Cast: Liv Collins, Adam Seybold, Ry Barrett
Writer: Liv Collins, Kevin Revie
Director: Jesse Thomas Cook
Running Time: 82 minutes
RLJE Entertainment

George Romero proved conclusively that you can make a great zombie move…A landmark zombie movie…on a miniscule budget. In fact zombie films seem to lend themselves better to lower budgets. Big budget films with a lot of visual effects frankly haven’t been all that impressive as they tend to over rely on those effects. Director Jesse Thomas Cook clearly is taking a page from Romero in Deadsight. The film, like Romero’s Night of the Living Dead, is set in a small, rural town with a small cast and emphasis on atmosphere.

Ben Neilson wakes up handcuffed to a stretcher, in the back of an ambulance which has been abandoned along the side of a road. His eyes are also bandaged and he suffers from near total blindness. Managing to free himself from the cart he attempts to call of help on the Ambulance’s radio but receives to reply. It is then that he finds himself attacked by one of the paramedics who is now a blood-thirsty zombie.

Meanwhile, Mara is a local police officer who is also very pregnant. She hears Ben’s cry for assistance but loses her SUV when she encounters a woman who is infected by whatever plague has hit the town. The two find themselves stuck together at a deserted farmhouse. The pair have to work together to fight off the undead while trying to make their way back to the ambulance in the hopes of getting to safety.

The strength of Deadsight is in the two leads, Liv Collins (who also co-wrote the film) and Adam Seybold. They are in almost every scene in the film and it falls on them to carry the story. They do so and quite impressively. There is no forced bravado on their parts. They are just regular people in a terrifying situation looking to find their way out. Mara’s pregnancy and Ben’s near blindness forces the pair to rely on each other but also leaving them vulnerable.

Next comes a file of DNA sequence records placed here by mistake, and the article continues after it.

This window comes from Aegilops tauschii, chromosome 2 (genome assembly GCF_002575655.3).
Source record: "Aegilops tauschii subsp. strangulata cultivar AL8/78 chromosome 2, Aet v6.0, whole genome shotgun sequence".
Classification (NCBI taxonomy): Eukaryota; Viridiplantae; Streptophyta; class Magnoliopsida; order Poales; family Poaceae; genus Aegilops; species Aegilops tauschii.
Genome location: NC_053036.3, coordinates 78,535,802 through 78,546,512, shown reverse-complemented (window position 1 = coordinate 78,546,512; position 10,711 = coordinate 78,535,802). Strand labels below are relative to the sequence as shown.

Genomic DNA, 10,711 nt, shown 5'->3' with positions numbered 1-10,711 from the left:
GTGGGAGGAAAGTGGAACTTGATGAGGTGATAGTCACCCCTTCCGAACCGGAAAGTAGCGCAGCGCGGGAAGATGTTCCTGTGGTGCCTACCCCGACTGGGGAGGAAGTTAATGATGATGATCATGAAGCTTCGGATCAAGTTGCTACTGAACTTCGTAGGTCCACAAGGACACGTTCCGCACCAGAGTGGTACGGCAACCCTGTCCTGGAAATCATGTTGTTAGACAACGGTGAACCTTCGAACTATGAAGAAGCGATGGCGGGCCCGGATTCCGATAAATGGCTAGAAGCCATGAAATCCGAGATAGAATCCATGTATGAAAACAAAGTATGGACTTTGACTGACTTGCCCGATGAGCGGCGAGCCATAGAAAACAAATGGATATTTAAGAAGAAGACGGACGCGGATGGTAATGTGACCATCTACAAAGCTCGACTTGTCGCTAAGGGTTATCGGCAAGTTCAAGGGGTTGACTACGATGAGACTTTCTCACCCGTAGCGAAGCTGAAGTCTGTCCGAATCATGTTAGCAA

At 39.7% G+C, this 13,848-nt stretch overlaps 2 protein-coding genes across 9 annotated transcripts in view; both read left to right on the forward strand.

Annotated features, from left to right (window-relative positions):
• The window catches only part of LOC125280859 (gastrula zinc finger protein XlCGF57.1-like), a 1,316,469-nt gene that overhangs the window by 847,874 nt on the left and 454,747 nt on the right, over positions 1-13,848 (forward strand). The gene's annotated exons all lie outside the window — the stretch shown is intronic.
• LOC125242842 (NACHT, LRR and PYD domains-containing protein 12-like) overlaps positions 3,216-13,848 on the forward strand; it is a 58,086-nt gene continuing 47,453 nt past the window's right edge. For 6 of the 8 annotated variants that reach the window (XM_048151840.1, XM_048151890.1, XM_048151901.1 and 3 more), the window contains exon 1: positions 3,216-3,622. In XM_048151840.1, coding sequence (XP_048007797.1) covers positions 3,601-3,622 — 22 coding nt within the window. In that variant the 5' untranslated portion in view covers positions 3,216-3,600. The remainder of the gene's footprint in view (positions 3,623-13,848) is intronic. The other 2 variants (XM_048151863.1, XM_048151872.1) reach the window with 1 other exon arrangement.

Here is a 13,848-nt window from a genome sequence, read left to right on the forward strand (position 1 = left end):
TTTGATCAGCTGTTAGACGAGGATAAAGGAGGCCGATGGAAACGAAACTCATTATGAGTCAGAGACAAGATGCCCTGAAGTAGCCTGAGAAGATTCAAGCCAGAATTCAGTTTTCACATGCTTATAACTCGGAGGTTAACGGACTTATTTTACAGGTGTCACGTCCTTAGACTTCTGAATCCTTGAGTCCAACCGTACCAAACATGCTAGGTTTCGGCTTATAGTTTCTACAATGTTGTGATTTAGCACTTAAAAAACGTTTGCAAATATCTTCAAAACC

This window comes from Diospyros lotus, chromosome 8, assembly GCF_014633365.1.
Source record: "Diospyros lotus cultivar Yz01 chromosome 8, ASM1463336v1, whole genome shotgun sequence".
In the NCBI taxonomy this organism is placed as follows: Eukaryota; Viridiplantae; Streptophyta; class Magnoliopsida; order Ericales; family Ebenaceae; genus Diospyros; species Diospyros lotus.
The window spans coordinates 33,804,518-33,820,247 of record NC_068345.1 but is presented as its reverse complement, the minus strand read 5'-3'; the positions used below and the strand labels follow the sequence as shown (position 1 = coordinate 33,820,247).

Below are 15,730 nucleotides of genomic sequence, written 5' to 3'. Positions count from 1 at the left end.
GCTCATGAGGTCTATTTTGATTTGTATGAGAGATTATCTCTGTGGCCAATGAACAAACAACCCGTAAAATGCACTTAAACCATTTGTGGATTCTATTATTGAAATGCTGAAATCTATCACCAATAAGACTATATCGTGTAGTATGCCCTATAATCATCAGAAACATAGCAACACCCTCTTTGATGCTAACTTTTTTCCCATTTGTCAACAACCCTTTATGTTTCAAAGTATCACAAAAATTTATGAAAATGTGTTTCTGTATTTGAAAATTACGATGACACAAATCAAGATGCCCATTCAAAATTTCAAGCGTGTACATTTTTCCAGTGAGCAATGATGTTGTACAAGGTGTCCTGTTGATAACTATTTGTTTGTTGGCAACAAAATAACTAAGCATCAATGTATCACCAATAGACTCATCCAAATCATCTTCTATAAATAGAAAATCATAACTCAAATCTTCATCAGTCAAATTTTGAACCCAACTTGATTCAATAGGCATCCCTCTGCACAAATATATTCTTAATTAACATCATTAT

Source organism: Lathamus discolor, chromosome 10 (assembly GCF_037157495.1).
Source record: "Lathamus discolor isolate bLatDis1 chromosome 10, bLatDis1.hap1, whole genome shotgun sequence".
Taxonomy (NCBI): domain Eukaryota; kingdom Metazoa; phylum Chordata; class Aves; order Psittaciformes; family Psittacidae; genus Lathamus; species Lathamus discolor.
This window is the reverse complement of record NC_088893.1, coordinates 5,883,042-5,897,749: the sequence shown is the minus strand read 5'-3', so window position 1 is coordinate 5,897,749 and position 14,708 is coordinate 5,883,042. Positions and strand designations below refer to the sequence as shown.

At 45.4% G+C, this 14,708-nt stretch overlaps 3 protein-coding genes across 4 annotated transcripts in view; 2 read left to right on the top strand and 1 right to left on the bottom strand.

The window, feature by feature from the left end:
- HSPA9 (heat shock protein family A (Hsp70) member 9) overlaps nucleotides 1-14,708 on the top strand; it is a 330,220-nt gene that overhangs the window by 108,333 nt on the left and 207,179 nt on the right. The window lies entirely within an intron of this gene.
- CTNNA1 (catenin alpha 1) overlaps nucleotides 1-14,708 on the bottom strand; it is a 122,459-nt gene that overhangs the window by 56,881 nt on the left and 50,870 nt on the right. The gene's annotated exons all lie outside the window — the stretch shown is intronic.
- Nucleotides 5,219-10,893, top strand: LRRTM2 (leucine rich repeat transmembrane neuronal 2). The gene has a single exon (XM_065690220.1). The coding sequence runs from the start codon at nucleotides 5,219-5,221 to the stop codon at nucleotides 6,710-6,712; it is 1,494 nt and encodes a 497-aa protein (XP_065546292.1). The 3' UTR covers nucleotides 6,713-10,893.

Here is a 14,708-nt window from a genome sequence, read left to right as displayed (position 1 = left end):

Deadsight isn’t overloaded with zombies. There are enough to make things perilous for the two but there are certainly no Walking Dead style hordes. The visual effects aren’t standout but they are adequate enough for the amount of action. The film does tend to drag a bit in the middle but this is relatively a short blip and the film runs only 82 minutes.

Ben’s backstory and why he happened to be handcuffed in the ambulance is touched on but never fully fleshed out and that is a bit of a disappointment as you are left to make assumptions as to why he found himself in that situation.

Deadsight, ultimately is a middle of the pack zombie film. It features strong performances from the two leads and presents realistic fears and situations. However, it lacks the action and pace of other zombie movies.


Our Score

By Timothy Janson

Tim Janson has been an entertainment writer for 20 years whose credits include: Fangoria, City Slab, Newsarama, Collider, The Horror Review, Mania Entertainment, and several others. He is an avid collector of books and swords.

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